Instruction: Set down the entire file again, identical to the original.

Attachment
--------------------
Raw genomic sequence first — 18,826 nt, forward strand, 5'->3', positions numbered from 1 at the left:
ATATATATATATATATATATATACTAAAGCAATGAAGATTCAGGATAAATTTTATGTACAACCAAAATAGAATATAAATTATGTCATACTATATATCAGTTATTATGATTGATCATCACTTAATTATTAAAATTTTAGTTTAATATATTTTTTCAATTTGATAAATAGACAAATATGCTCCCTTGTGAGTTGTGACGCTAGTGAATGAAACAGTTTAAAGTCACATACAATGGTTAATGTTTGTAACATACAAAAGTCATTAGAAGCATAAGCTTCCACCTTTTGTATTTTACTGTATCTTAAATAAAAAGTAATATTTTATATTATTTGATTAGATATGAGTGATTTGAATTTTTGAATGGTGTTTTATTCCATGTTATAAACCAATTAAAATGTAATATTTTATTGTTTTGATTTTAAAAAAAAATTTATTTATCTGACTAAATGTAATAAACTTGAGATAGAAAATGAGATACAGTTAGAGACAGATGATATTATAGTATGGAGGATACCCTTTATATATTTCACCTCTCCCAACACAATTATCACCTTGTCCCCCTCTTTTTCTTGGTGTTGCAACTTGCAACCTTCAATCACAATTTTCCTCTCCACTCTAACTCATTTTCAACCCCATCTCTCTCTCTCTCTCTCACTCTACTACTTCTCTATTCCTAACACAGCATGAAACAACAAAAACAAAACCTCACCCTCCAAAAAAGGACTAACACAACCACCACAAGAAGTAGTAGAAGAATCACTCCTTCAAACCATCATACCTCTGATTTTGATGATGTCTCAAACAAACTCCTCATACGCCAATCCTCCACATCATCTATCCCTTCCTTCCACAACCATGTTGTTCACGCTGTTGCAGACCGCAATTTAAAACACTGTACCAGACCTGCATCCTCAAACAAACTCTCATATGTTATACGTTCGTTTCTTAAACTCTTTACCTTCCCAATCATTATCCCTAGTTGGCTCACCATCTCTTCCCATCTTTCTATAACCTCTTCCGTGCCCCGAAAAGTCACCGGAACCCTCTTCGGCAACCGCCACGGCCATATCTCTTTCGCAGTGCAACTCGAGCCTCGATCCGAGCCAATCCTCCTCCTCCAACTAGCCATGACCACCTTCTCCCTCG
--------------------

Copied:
Raw genomic sequence first — 18,826 nt, forward strand, 5'->3', positions numbered from 1 at the left:
ATATATATATATATATATATATACTAAAGCAATGAAGATTCAGGATAAATTTTATGTACAACCAAAATAGAATATAAATTATGTCATACTATATATCAGTTATTATGATTGATCATCACTTAATTATTAAAATTTTAGTTTAATATATTTTTTCAATTTGATAAATAGACAAATATGCTCCCTTGTGAGTTGTGACGCTAGTGAATGAAACAGTTTAAAGTCACATACAATGGTTAATGTTTGTAACATACAAAAGTCATTAGAAGCATAAGCTTCCACCTTTTGTATTTTACTGTATCTTAAATAAAAAGTAATATTTTATATTATTTGATTAGATATGAGTGATTTGAATTTTTGAATGGTGTTTTATTCCATGTTATAAACCAATTAAAATGTAATATTTTATTGTTTTGATTTTAAAAAAAAATTTATTTATCTGACTAAATGTAATAAACTTGAGATAGAAAATGAGATACAGTTAGAGACAGATGATATTATAGTATGGAGGATACCCTTTATATATTTCACCTCTCCCAACACAATTATCACCTTGTCCCCCTCTTTTTCTTGGTGTTGCAACTTGCAACCTTCAATCACAATTTTCCTCTCCACTCTAACTCATTTTCAACCCCATCTCTCTCTCTCTCTCTCACTCTACTACTTCTCTATTCCTAACACAGCATGAAACAACAAAAACAAAACCTCACCCTCCAAAAAAGGACTAACACAACCACCACAAGAAGTAGTAGAAGAATCACTCCTTCAAACCATCATACCTCTGATTTTGATGATGTCTCAAACAAACTCCTCATACGCCAATCCTCCACATCATCTATCCCTTCCTTCCACAACCATGTTGTTCACGCTGTTGCAGACCGCAATTTAAAACACTGTACCAGACCTGCATCCTCAAACAAACTCTCATATGTTATACGTTCGTTTCTTAAACTCTTTACCTTCCCAATCATTATCCCTAGTTGGCTCACCATCTCTTCCCATCTTTCTATAACCTCTTCCGTGCCCCGAAAAGTCACCGGAACCCTCTTCGGCAACCGCCACGGCCATATCTCTTTCGCAGTGCAACTCGAGCCTCGATCCGAGCCAATCCTCCTCCTCCAACTAGCCATGACCACCTTCTCCCTCG